Why Didn’t Obama Mention the ‘47 Percent’ Last Night?

By
Saving this one for a rainy day?Photo: Michael Reynolds-Pool/Getty Images

For weeks now, the Obama campaign has been hammering Mitt Romney on his secretly recorded remarks disparaging the "47 percent" of Americans who pay no federal income taxes because they are too old to or too poor and hate the American way of life. So damning does Team Obama consider the video that it has released ads consisting of almost nothing but Romney's words juxtaposed with images of hard-workin' 'Mericans. And yet, during last night's debate on domestic policy, President Obama brought up the video a grand total of zero times.

Why? In the spin room after the debate, Obama's campaign elders claimed that there was no particular reason — just didn't happen.

Afterward, Obama aides claimed it was no big deal.  "It just didn't come up in the course of the conversation," said [campaign manager Jim] Messina.  "We continue to believe that this is a very clear difference and Governor Romney is trying to run away from the comment.  It just didn't come up."

"There are a lot of things that come up in a debate, and some that don't," said [senior adviser David] Plouffe.  "Obviously those remarks have been a big part of the campaign.  We're advertising on them.  Our focus was an American electorate focused on how do we move forward."

"Just didn't come up"? Things come up when you bring them up. They don't just hang there, like a piece of fruit, waiting to be plucked. Sure, moderator Jim Lehrer didn't ask a direct question about the 47 percent video, but Obama had numerous opportunities to work it into the conversation during the hour or so dedicated to taxes, entitlements, and the role of government, any of which would have served as a perfectly appropriate jumping-off point.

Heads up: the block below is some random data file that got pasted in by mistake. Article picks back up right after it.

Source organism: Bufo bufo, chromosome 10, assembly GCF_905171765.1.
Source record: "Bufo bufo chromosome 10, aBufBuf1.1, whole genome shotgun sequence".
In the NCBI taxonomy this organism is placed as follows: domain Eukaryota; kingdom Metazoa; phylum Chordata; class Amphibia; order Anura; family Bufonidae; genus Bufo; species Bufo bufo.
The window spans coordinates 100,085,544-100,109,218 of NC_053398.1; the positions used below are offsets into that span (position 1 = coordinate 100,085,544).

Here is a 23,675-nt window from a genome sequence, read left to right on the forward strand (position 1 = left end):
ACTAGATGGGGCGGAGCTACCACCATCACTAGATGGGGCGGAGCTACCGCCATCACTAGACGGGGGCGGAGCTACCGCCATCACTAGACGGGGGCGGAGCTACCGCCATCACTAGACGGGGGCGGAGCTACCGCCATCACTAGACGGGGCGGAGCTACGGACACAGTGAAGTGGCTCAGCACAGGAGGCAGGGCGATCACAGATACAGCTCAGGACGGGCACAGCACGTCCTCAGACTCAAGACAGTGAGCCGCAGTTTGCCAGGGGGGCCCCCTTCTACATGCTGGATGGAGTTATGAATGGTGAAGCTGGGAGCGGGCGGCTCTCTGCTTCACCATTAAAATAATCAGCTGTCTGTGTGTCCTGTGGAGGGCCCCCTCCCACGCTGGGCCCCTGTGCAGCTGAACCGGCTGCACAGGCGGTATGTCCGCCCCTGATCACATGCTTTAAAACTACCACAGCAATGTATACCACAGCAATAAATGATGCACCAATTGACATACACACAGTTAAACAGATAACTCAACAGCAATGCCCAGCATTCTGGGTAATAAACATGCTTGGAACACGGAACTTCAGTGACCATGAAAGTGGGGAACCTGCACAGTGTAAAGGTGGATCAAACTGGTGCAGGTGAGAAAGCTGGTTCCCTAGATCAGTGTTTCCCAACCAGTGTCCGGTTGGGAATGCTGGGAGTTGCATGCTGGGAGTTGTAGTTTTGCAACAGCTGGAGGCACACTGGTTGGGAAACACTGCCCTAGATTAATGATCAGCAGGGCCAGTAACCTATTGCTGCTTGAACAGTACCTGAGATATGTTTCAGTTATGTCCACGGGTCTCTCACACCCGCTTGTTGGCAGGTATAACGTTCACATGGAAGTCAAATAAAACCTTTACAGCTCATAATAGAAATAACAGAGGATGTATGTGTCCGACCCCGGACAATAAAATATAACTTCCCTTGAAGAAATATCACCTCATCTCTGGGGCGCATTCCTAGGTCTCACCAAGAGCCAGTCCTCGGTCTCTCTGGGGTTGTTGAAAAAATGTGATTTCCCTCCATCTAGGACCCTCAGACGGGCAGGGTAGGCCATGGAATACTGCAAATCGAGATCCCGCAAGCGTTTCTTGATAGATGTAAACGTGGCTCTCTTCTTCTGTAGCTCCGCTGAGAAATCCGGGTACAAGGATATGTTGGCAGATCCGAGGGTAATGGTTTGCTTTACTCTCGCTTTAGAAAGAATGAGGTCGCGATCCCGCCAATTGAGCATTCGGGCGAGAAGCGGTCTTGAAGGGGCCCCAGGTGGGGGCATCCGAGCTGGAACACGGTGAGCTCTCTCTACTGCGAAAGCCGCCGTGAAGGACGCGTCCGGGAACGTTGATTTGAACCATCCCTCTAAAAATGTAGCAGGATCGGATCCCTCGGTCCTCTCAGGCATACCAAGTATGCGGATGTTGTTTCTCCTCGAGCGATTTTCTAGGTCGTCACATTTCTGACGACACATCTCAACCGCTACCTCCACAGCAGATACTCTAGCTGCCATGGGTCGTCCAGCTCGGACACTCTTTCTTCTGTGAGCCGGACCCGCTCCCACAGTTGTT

An even more nonsensical explanation was offered by Maryland's Democratic governor Martin O'Malley, who claimed that Obama didn't bring up the 47 percent clip because "he's a gentleman." And ... what? "Gentlemen" don't point out unflattering things about their opponents during presidential debates? Why was it gentlemanly to call out Romney for his tax plan, his Medicare plan, and his (lack of a) health-care plan? What does that mean?

Set aside the implausible explanations offered by aides and surrogates — what is the real explanation? The first is that Obama simply messed up. He was clearly off his game all night. He seemed distracted, unfocused. Maybe he just got sidetracked.

The other possibility is that Obama purposely avoided the topic (for some reason other than his gentlemanliness). The Times' Carl Hulse wondered on Twitter whether, perhaps, Obama didn't want to give Romney the opportunity to defend the unpopular remarks. There is a certain logic to this, we guess. If Romney managed to spin the "47 percent" incident in his favor, in front of an audience of 50 or 60 million people, it could have, potentially, taken the wind out of the entire ad campaign. We don't find this very persuasive, but then again, none of the other explanations are very persuasive either.